GERA data set

We analyzed GERA samples (see URLs; dbGaP study accession phs000674.v1.p1) typed on each of the four GERA ancestry-specific chips (European, African, East Asian, and Latino); QC is described in ref.23. We directly analyzed all samples and all autosomal SNPs in each of the four sub-cohorts (Supplementary Table 1). We identified independent trios in each sub-cohort according to pedigree information provided with the data release.

Phasing software versions and parameter settings

We benchmarked Eagle113, Eagle2 (v2.1), SHAPEIT v2 (r790)12, and Beagle v4.1 (22Feb16.8ef)25 using the Oxford genetic map (supplied with SHAPEIT and Eagle). When running Eagle2 in reference-based phasing mode, we turned off imputation of missing genotypes using the –noImpMissing flag; otherwise, we ran all methods using their default parameter settings unless explicitly testing non-default settings. Specifically, the non-default parameter settings we tested were the –no–mcmc and –states (K) option of SHAPEIT2 and the –Kpbwt option of Eagle2.

Evaluation of reference-based phasing using genotyped reference panels

For our reference-based phasing benchmarks using genotyped UK Biobank data, we constructed reference panels by randomly selecting Nref = 15,000, 30,000, 50,000, or 100,000 samples (disjoint from the 72 UK Biobank trios) and phasing these samples using Eagle1 (as phasing using SHAPEIT2 would have required several weeks13). We then applied each reference-based phasing method to phase chromosomes 1, 5, 10, 15, and 20 of the Ntarget = 72 trio children using each simulated reference panel, and we compared the phased output against trio phase calls to compute switch error rates2,13. In our results, we report mean switch error rates and s.e.m. over the 70 European-ancestry trio children (according to self-reported ethnicity; see above).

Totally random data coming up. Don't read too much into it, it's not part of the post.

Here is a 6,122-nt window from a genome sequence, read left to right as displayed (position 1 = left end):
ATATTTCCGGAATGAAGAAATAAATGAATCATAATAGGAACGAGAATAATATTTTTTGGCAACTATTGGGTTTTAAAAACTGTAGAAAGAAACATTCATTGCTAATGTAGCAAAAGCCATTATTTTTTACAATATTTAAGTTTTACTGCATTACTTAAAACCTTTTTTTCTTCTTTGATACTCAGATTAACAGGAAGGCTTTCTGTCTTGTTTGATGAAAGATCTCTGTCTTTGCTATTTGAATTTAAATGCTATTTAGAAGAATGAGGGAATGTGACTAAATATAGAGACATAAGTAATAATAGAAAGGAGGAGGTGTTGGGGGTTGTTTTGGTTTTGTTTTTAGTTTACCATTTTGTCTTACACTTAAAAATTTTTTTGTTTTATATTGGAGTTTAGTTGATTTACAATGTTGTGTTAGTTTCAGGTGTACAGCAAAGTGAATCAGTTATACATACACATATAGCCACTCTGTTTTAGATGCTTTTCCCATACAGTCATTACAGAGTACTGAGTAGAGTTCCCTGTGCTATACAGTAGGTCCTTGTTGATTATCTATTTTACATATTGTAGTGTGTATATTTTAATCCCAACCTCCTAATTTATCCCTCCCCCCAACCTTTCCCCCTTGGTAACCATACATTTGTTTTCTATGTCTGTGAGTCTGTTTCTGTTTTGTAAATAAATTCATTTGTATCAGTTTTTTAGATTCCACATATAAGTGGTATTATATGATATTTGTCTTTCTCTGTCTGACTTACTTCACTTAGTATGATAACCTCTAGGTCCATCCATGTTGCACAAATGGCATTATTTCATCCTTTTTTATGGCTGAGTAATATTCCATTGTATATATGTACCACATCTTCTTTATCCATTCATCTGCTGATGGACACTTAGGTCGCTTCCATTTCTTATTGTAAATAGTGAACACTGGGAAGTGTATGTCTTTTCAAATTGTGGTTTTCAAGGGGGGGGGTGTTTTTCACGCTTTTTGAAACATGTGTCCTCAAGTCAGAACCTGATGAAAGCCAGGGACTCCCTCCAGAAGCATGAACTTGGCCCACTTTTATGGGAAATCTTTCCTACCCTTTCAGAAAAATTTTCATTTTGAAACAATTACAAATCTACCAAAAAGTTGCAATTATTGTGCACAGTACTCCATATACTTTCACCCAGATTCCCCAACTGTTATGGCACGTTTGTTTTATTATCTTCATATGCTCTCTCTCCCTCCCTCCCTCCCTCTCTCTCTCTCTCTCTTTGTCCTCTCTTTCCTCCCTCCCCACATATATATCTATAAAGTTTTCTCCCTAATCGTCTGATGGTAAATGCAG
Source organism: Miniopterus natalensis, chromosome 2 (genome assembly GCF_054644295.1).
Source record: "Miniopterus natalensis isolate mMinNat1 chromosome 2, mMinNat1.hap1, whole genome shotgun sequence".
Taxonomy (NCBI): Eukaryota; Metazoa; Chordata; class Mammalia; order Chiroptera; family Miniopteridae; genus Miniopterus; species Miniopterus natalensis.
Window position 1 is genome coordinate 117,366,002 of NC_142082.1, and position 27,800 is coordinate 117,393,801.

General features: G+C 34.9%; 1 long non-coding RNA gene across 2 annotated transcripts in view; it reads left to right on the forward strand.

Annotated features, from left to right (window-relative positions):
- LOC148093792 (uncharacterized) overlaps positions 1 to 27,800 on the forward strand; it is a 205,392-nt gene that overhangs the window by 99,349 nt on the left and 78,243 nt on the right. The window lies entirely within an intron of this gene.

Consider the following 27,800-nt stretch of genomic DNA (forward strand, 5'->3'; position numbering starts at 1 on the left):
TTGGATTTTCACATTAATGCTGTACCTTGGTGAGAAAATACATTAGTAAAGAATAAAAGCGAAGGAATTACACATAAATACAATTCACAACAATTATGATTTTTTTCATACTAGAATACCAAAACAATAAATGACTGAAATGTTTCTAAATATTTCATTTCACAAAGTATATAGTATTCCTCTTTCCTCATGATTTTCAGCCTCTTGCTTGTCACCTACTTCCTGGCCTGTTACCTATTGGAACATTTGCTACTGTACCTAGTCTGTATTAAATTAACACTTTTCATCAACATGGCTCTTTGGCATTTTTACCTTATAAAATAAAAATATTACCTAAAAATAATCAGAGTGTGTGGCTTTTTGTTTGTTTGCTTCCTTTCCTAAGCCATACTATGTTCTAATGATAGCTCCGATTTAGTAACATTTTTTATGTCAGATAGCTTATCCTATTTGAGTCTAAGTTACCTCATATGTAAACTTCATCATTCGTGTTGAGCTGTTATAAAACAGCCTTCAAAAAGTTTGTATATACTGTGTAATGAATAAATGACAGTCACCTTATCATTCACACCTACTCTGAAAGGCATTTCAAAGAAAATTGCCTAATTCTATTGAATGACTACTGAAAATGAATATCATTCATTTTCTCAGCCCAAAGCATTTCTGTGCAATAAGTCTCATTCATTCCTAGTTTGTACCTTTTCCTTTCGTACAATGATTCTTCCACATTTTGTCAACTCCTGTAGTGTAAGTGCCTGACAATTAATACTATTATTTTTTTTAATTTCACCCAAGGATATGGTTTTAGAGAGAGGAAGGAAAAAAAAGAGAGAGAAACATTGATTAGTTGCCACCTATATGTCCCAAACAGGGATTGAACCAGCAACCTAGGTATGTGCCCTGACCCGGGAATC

To benchmark per-sample computational cost of reference-based phasing, we performed an additional set of analyses in which we phased 1,000 randomly selected samples (not contained in the simulated reference panels) in addition to the 72 trio children. We subtracted the Ntarget = 72 running times from the Ntarget = 1,072 running times to obtain the incremental cost of phasing 1,000 samples, thus adjusting for initialization costs (e.g., reading the reference data and synchronizing it with the target data), which account for a non-neglibible fraction of total computational cost when Ntarget is small. Finally, we divided by 1,000 to obtain per-sample costs and multiplied by 4 to scale up from the five chromosomes analyzed (≈25% of the genome) to a genome-wide analysis.